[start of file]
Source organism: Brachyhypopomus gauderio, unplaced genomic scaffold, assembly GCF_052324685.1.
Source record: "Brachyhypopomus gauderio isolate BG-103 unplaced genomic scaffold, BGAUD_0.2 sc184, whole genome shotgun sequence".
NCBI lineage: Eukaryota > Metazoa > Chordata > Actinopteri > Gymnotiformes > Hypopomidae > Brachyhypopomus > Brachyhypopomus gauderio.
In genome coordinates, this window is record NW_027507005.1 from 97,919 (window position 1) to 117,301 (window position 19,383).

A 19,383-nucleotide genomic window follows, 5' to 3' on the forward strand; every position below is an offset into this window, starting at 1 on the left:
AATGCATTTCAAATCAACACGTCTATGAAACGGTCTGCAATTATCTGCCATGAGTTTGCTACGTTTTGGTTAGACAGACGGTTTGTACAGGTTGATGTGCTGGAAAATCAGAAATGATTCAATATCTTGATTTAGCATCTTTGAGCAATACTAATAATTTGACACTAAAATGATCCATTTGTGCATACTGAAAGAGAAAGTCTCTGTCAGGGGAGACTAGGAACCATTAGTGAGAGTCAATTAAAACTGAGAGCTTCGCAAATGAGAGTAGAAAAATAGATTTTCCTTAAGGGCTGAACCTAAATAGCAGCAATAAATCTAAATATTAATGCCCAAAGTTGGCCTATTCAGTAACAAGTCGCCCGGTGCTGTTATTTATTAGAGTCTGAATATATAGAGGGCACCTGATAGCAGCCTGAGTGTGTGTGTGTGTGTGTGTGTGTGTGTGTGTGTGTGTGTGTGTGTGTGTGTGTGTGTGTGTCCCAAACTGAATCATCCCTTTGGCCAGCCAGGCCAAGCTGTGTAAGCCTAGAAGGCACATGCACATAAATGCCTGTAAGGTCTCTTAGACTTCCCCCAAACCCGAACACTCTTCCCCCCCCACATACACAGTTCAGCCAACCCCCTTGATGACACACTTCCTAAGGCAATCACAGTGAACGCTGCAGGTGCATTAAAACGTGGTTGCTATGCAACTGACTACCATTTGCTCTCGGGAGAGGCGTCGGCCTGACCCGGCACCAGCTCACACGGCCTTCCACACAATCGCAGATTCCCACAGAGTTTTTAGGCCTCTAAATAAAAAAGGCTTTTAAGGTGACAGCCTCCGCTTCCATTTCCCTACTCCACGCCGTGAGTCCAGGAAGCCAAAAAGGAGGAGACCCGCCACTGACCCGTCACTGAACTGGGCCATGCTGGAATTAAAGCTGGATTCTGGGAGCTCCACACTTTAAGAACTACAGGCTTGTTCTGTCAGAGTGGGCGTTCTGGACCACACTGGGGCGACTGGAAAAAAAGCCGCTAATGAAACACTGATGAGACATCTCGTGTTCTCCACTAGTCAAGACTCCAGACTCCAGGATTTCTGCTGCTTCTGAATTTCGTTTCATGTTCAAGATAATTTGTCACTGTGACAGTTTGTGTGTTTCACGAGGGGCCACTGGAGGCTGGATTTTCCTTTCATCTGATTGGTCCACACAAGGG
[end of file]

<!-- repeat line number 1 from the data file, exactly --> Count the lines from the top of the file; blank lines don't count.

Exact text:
Source organism: Brachyhypopomus gauderio, unplaced genomic scaffold, assembly GCF_052324685.1.